Arriving back at the house, we busied ourselves with cleaning out foods from the fridge, in preparation for all the upcoming meals at the homes of friends and family. Today’s lunch: chicken and white bean soup, with oatmeal batter-bread. Instant warmth!
…A cup of hot coffee and homemade hot cross buns!
Time to fuel up so we can finish making the bunny cake and get to Mass!
Christmastime at our house always involves tourtière, usually on Christmas Eve, after Mass. The year we moved to the walkablefeast Neighbourhood, I went shopping at Royal Beef for my ingredients. I didn’t see any ground pork, so I asked the butcher. And do you know what he asked me? “Are you making tourtière ?” and ” What mix with the beef, 50-50? Because I can just make that up for you.”
Those are the sort of touches that make you know you’re at home, even if your “real” home is miles away. And they’re also what make you want to be a small shop shopper, and turn in your big box membership forever.
One year, our kids dubbed them “Cavity Squares“, because they are so incredibly sweet. We know they have too many calories (we could also call them calorie squares). But they never fail to please, and someone always asks for the recipe. Your teeth may not thank you, but you’ll definitely keep your dentist in business!
There is nothing quite like an old family recipe for the holidays. They may not quite conform to our modern dietary habits ( we rarely use lard in our house any more). But our grandmothers knew a thing or two about frugal eating that we would do well to take on board. This tremendous, versatile cake was the result of wartime rationing, when butter, milk, and eggs were rare commodities. The good new is that it tastes so delicious those things will never be missed.
Since we’re not big on fruitcake, we like to add some red and green cherries to this, during the festive season.
1/2 c / 125ml cornstarch
1/2 c / 125ml icing sugar
1 c / 250ml flour
3/4 c / 175ml butter
Sift the dry ingredients together. Blend in the butter with a wooden spoon if you must, but clean hands are more fun! You can also use a food processor. As soon as it forms a dough that stays together, it’s done. If it’s too pliable, chill for half an hour.
Roll out with a floured rolling pin to 1/4″ or 1/2cm, and cut with cookie cutters, or roll into balls and flatten with something textured, like a butter press or the bottom of a fancy glass, dipped in flour. You can also shape it in a log, roll in colored sugar or nuts, chill for half an hour, and slice. Decorate with sugar, cherries (or not).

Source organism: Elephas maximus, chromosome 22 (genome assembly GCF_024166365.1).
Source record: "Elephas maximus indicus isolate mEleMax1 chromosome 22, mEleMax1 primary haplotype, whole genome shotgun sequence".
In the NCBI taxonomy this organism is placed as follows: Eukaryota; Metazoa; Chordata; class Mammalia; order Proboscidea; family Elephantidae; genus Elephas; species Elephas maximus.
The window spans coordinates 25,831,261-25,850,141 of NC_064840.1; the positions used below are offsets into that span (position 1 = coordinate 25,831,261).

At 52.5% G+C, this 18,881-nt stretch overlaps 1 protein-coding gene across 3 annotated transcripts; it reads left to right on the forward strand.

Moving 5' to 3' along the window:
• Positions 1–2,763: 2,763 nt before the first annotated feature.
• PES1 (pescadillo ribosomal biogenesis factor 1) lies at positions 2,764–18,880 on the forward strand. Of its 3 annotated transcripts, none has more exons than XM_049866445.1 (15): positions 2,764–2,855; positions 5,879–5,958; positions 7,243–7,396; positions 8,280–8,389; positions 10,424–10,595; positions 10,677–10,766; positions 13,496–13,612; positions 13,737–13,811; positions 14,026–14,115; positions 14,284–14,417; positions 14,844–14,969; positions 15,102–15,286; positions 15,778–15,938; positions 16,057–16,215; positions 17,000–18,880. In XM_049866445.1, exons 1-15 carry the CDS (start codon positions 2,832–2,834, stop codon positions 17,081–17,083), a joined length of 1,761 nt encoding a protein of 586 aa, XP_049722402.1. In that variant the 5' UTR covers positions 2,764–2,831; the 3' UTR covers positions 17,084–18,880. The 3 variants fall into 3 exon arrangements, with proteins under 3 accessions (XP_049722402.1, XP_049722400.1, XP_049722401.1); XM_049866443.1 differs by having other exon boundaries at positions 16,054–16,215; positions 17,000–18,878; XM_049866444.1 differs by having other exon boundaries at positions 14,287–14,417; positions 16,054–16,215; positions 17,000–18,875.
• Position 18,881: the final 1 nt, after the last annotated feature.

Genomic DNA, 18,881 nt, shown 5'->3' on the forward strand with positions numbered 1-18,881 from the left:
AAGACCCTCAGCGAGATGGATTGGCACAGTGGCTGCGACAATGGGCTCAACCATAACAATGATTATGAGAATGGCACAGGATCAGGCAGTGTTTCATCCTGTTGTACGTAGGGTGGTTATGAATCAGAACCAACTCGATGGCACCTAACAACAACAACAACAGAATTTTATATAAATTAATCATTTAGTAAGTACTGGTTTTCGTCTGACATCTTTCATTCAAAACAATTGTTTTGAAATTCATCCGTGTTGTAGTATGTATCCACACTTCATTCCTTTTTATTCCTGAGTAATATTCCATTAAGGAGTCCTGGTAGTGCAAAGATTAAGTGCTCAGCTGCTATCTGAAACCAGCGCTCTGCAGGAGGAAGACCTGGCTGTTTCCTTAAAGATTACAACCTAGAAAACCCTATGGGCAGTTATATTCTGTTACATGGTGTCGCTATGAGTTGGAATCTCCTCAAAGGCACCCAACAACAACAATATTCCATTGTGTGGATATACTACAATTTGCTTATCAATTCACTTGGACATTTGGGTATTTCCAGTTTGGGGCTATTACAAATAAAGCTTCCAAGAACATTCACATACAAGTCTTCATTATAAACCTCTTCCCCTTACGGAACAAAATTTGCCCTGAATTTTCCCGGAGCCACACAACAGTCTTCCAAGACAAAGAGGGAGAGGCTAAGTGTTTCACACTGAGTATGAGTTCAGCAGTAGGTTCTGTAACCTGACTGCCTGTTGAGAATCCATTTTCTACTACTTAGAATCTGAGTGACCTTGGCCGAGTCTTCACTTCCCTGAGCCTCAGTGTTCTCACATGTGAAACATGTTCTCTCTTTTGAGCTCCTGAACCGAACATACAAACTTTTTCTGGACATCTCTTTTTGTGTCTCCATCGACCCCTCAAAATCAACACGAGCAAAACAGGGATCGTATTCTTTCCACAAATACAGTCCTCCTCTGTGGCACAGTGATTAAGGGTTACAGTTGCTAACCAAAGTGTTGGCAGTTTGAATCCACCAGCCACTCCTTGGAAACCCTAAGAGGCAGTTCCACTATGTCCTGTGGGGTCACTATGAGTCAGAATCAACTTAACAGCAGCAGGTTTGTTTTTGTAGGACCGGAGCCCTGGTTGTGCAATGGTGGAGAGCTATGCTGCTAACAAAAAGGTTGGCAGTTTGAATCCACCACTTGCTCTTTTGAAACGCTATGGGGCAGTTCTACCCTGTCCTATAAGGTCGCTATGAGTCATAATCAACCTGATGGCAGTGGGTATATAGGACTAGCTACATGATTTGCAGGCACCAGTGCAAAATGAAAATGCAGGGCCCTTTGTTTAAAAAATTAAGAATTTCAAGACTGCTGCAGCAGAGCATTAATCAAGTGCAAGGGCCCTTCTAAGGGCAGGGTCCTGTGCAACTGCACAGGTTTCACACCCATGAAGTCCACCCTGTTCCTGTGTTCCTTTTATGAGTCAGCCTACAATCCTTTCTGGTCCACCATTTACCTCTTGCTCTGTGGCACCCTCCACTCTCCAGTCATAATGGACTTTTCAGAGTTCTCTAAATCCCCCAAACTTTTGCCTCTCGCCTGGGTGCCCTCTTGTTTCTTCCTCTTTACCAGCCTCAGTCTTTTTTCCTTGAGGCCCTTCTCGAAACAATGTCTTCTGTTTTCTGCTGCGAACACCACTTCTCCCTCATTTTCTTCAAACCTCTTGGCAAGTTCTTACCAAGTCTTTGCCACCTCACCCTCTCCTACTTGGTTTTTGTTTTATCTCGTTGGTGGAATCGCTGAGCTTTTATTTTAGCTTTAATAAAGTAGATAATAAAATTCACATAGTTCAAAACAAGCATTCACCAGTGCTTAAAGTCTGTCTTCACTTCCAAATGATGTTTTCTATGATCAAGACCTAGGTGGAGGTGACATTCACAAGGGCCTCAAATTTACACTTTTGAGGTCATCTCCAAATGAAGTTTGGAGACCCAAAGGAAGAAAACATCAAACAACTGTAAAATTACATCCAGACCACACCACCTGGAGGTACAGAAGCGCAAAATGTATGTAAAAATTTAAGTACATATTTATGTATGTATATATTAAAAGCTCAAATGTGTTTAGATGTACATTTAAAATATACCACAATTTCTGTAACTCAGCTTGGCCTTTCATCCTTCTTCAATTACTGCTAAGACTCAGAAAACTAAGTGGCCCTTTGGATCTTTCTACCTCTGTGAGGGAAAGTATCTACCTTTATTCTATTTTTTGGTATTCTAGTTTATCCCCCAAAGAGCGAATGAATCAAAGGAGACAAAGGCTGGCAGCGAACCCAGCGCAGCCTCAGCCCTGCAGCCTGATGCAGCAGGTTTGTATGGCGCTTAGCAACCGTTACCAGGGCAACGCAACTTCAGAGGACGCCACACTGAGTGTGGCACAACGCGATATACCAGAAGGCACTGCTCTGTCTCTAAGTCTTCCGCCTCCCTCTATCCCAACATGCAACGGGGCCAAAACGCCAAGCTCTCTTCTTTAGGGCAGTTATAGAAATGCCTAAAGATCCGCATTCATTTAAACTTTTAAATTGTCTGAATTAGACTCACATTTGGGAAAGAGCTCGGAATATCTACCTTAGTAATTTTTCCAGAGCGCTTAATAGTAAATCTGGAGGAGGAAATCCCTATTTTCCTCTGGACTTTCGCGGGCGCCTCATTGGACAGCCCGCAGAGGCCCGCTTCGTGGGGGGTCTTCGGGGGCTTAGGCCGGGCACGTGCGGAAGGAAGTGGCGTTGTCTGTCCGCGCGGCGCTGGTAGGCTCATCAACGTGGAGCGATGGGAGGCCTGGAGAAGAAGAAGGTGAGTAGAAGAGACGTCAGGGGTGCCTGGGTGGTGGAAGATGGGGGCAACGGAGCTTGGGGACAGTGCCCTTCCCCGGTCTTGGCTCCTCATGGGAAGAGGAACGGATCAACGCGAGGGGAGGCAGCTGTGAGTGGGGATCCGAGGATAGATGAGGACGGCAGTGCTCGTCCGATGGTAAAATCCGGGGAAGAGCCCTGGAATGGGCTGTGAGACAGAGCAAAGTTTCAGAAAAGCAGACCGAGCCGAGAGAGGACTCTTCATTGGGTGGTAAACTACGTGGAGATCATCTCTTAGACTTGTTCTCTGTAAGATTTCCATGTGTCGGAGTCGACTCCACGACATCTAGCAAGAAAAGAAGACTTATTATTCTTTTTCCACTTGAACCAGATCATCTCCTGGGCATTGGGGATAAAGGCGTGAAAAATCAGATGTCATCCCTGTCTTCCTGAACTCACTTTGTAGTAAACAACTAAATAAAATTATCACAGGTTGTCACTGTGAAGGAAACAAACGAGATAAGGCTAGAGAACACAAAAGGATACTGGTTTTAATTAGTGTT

Bake on an ungreased pan (parchment is good for cleanup but not necessary) at 300F for 15-20 minutes until lightly golden. Remove to racks immediately to cool. Break at least one so as to force a taste test. Smile.
One complaint (dare I say excuse) we often hear about not making homemade bread is that it’s so much work. We disagree of course, since we love breadmaking and it doesn’t feel like work as it can fit in around dinner-making, book-reading, or blog-writing.
However, in an attempt to tempt the non-bread-bakers out there, I decided to try some batter bread this week. Confession: I have never made this kind of bread before. Also, I must admit that I adapted the original recipe before even trying it, as I had some buckwheat flour we wanted to use up. You can find our version here.
We made this batch of spelt-buckwheat loaves on Friday. One has pumpkin seeds throughout, and on top; the rest are plain. All of them have an almost spicy flavour, even though we didn’t add any cinnamon or other spices to them. They make spectacular toast, and we even used some as the foundation for eggs benedict when our friend Rob came to visit.
Since we had plans to put a chicken on to roast, we decided maximizing our use of the oven was a fine idea. After rubbing the little fellows with some olive oil, we put them on a parchment-lined baking sheet and ground on a little salt. Then we topped them with sprigs of rosemary we had growing out back. When the chicken was half-done (after 30 minutes at 450F) we put the potatoes in. At the one-hour mark we took the chicken out to rest, and turned off the oven, leaving these tiny morsels to finish cooking.
They were crispy on the outside, and creamy on the inside, and good all over.